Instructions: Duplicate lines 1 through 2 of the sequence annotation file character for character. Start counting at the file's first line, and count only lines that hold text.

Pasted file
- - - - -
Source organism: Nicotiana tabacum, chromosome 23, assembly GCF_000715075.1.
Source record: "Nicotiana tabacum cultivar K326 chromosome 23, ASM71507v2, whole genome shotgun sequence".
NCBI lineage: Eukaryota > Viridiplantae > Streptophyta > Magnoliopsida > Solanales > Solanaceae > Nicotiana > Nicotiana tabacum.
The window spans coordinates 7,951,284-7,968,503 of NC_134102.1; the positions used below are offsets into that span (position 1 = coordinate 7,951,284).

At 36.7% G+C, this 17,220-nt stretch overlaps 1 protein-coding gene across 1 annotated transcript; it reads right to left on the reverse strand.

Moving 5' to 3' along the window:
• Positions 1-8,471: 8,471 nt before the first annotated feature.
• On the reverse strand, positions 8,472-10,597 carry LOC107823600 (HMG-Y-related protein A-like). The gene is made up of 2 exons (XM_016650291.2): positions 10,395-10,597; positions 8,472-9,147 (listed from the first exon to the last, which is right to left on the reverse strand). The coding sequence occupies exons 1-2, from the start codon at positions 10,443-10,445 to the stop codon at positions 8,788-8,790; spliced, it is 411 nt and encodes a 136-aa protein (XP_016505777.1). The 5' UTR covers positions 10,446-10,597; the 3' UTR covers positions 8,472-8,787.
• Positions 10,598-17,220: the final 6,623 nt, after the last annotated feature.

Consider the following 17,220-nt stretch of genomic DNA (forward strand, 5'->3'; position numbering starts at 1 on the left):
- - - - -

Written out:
Source organism: Nicotiana tabacum, chromosome 23, assembly GCF_000715075.1.
Source record: "Nicotiana tabacum cultivar K326 chromosome 23, ASM71507v2, whole genome shotgun sequence".